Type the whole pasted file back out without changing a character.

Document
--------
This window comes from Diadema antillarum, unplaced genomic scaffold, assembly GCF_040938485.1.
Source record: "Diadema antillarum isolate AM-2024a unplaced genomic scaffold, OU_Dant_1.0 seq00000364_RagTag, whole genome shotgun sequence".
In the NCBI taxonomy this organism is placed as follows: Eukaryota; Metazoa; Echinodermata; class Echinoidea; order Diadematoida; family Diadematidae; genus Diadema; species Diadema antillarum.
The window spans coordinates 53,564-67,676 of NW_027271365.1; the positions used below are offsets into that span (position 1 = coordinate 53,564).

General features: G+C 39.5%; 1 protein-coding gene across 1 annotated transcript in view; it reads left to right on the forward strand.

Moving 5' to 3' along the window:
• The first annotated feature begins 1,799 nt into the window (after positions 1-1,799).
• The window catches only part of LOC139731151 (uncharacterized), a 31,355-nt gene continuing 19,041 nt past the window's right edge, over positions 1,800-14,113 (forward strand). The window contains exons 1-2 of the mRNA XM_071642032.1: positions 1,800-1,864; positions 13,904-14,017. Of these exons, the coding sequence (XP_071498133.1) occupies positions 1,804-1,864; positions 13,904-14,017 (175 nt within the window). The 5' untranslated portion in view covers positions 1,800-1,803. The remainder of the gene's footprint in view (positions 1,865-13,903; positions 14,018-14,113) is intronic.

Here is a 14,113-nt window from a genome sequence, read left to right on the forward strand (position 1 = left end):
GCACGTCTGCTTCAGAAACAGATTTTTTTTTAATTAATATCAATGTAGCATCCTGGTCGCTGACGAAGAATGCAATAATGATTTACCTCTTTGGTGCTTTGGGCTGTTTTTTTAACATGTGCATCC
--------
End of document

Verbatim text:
This window comes from Diadema antillarum, unplaced genomic scaffold, assembly GCF_040938485.1.
Source record: "Diadema antillarum isolate AM-2024a unplaced genomic scaffold, OU_Dant_1.0 seq00000364_RagTag, whole genome shotgun sequence".
In the NCBI taxonomy this organism is placed as follows: Eukaryota; Metazoa; Echinodermata; class Echinoidea; order Diadematoida; family Diadematidae; genus Diadema; species Diadema antillarum.
The window spans coordinates 53,564-67,676 of NW_027271365.1; the positions used below are offsets into that span (position 1 = coordinate 53,564).

General features: G+C 39.5%; 1 protein-coding gene across 1 annotated transcript in view; it reads left to right on the forward strand.

Moving 5' to 3' along the window:
• The first annotated feature begins 1,799 nt into the window (after positions 1-1,799).
• The window catches only part of LOC139731151 (uncharacterized), a 31,355-nt gene continuing 19,041 nt past the window's right edge, over positions 1,800-14,113 (forward strand). The window contains exons 1-2 of the mRNA XM_071642032.1: positions 1,800-1,864; positions 13,904-14,017. Of these exons, the coding sequence (XP_071498133.1) occupies positions 1,804-1,864; positions 13,904-14,017 (175 nt within the window). The 5' untranslated portion in view covers positions 1,800-1,803. The remainder of the gene's footprint in view (positions 1,865-13,903; positions 14,018-14,113) is intronic.

Here is a 14,113-nt window from a genome sequence, read left to right on the forward strand (position 1 = left end):
GCACGTCTGCTTCAGAAACAGATTTTTTTTTAATTAATATCAATGTAGCATCCTGGTCGCTGACGAAGAATGCAATAATGATTTACCTCTTTGGTGCTTTGGGCTGTTTTTTTAACATGTGCATCC